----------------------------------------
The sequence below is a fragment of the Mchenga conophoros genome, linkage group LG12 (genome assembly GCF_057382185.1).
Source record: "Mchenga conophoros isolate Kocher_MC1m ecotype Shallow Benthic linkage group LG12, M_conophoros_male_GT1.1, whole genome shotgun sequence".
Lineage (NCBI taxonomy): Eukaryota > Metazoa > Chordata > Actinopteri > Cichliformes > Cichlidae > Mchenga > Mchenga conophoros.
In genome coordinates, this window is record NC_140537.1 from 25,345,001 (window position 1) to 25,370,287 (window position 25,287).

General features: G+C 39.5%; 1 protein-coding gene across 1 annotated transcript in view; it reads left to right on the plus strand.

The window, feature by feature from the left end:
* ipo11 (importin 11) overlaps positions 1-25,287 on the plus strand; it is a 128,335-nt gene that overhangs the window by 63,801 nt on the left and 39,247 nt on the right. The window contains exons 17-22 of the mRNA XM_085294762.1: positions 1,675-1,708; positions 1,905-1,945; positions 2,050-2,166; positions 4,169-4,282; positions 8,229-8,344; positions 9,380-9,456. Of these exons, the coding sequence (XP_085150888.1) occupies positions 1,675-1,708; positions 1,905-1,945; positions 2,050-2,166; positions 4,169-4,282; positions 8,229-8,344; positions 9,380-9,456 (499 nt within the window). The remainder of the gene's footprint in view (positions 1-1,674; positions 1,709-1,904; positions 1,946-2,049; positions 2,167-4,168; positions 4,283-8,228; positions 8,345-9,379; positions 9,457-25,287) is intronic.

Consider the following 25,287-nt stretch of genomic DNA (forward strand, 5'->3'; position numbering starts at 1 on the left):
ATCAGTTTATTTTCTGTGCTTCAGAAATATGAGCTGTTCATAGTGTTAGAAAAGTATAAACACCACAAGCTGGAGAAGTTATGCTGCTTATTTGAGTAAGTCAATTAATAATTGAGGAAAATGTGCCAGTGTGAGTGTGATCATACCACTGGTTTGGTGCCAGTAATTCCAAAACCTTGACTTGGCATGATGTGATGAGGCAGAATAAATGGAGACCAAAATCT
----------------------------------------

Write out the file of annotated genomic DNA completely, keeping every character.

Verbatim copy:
The sequence below is a fragment of the Mchenga conophoros genome, linkage group LG12 (genome assembly GCF_057382185.1).
Source record: "Mchenga conophoros isolate Kocher_MC1m ecotype Shallow Benthic linkage group LG12, M_conophoros_male_GT1.1, whole genome shotgun sequence".
Lineage (NCBI taxonomy): Eukaryota > Metazoa > Chordata > Actinopteri > Cichliformes > Cichlidae > Mchenga > Mchenga conophoros.
In genome coordinates, this window is record NC_140537.1 from 25,345,001 (window position 1) to 25,370,287 (window position 25,287).

General features: G+C 39.5%; 1 protein-coding gene across 1 annotated transcript in view; it reads left to right on the plus strand.

The window, feature by feature from the left end:
* ipo11 (importin 11) overlaps positions 1-25,287 on the plus strand; it is a 128,335-nt gene that overhangs the window by 63,801 nt on the left and 39,247 nt on the right. The window contains exons 17-22 of the mRNA XM_085294762.1: positions 1,675-1,708; positions 1,905-1,945; positions 2,050-2,166; positions 4,169-4,282; positions 8,229-8,344; positions 9,380-9,456. Of these exons, the coding sequence (XP_085150888.1) occupies positions 1,675-1,708; positions 1,905-1,945; positions 2,050-2,166; positions 4,169-4,282; positions 8,229-8,344; positions 9,380-9,456 (499 nt within the window). The remainder of the gene's footprint in view (positions 1-1,674; positions 1,709-1,904; positions 1,946-2,049; positions 2,167-4,168; positions 4,283-8,228; positions 8,345-9,379; positions 9,457-25,287) is intronic.

Consider the following 25,287-nt stretch of genomic DNA (forward strand, 5'->3'; position numbering starts at 1 on the left):
ATCAGTTTATTTTCTGTGCTTCAGAAATATGAGCTGTTCATAGTGTTAGAAAAGTATAAACACCACAAGCTGGAGAAGTTATGCTGCTTATTTGAGTAAGTCAATTAATAATTGAGGAAAATGTGCCAGTGTGAGTGTGATCATACCACTGGTTTGGTGCCAGTAATTCCAAAACCTTGACTTGGCATGATGTGATGAGGCAGAATAAATGGAGACCAAAATCT